Evidence for DECIMATE ('one in ten')

Jonathan Lighter wuxxmupp2000 at YAHOO.COM
Thu Jan 10 04:49:19 UTC 2008

Lexicographers look at usage and record what comes to hand that looks to be significant,  and interesting, not just what the seeming majority uses or what the undoubted minority demands.

  Should we care how Joe and Jolina Prig use their own vocabularies? That's their business. If they get too wild they, like Humpty Dumpty*, should be regarded as off their rockers.

  This whole "decimate" madness (gee, I almost wrote "bullshit") arose because for
  various prestige reasons the "true meaning" of "decimate" has become a shibboleth for various jackasses.

  As I said earlier, the reality of the narrow meaning of "decimate"/ "decimation" is beyond reasonable doubt.  So is the broad meaning.

  * [" 'When I use a word,' Humpty Dumpty said, in a rather scornful tone,' it means just what I choose it to mean, neither more nor less....Impenetrability! That's what I say!' "  These are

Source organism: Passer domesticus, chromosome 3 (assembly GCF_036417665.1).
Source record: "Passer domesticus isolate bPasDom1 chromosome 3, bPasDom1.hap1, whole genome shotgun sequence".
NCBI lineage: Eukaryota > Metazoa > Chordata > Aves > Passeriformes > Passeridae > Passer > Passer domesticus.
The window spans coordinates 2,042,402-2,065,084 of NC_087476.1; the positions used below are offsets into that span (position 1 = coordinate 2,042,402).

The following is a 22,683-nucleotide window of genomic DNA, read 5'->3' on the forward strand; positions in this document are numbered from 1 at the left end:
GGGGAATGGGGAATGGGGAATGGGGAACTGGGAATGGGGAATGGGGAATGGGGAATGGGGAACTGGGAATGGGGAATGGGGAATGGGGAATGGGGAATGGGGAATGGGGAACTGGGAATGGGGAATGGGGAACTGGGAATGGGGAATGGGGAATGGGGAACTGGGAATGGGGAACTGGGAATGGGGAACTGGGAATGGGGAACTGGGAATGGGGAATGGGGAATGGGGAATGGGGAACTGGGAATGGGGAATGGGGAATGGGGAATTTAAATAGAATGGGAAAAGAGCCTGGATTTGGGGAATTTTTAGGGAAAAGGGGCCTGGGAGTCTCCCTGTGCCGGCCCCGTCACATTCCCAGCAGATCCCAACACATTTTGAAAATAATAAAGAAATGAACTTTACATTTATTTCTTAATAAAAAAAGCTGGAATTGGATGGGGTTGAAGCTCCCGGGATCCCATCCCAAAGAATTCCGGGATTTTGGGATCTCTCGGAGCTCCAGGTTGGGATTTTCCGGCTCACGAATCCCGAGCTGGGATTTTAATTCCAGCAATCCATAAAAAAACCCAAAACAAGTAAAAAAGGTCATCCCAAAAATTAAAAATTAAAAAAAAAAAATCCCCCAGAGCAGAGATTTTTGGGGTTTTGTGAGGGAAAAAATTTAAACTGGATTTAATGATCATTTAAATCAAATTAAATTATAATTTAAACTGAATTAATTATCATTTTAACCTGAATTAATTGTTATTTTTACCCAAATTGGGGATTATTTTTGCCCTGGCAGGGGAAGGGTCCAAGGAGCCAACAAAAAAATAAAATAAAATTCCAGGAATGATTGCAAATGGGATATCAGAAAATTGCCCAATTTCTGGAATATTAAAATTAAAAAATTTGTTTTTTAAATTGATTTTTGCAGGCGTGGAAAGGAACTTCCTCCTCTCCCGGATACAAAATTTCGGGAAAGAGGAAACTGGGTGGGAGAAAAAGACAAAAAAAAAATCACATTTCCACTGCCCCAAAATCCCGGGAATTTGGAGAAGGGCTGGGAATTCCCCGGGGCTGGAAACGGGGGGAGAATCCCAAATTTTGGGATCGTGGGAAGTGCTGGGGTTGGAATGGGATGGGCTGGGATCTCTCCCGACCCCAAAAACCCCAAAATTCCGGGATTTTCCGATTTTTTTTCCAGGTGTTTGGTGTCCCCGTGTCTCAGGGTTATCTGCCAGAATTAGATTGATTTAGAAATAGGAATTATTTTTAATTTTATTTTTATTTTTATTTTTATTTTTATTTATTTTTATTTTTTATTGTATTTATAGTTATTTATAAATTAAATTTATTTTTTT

the words of a solipsistic madman, though unfortunately not often recognized for what they are.]


  James Harbeck <jharbeck at SYMPATICO.CA> wrote:
  ---------------------- Information from the mail header -----------------------
Sender: American Dialect Society
Poster: James Harbeck
Subject: Re: Evidence for DECIMATE ('one in ten')

>What seems strangely difficult to get across is that "winning the
>day" is not an issue for lexicographers, whose job is to identify
>and, when possible, to explain meanings.

"Winning the day," as I used it, meant "prevailing to the extent that
the usage becomes common enough to warrant inclusion in a
dictionary." Of course it's an issue for lexicographers. I'm not
talking about winning an argument. I'm talking about affecting usage
on the large scale. That's what lexicographers look at, no? If
petulant insistence on a meaning by pedants has enough effect for
that meaning to come into common use, that certainly seems to me like
an issue for lexicographers. It's strange to me that I've had
difficulty getting across that this is what I meant by "winning the

Just to be clear: I am not saying that the pedants have won the day
on "decimate." I'm just sitting by the side watching the primary
results come in for that one. But I was responding to the more
general thread on pedants, particularly David Daniel's comments.

James Harbeck.

The American Dialect Society - http://www.americandialect.org

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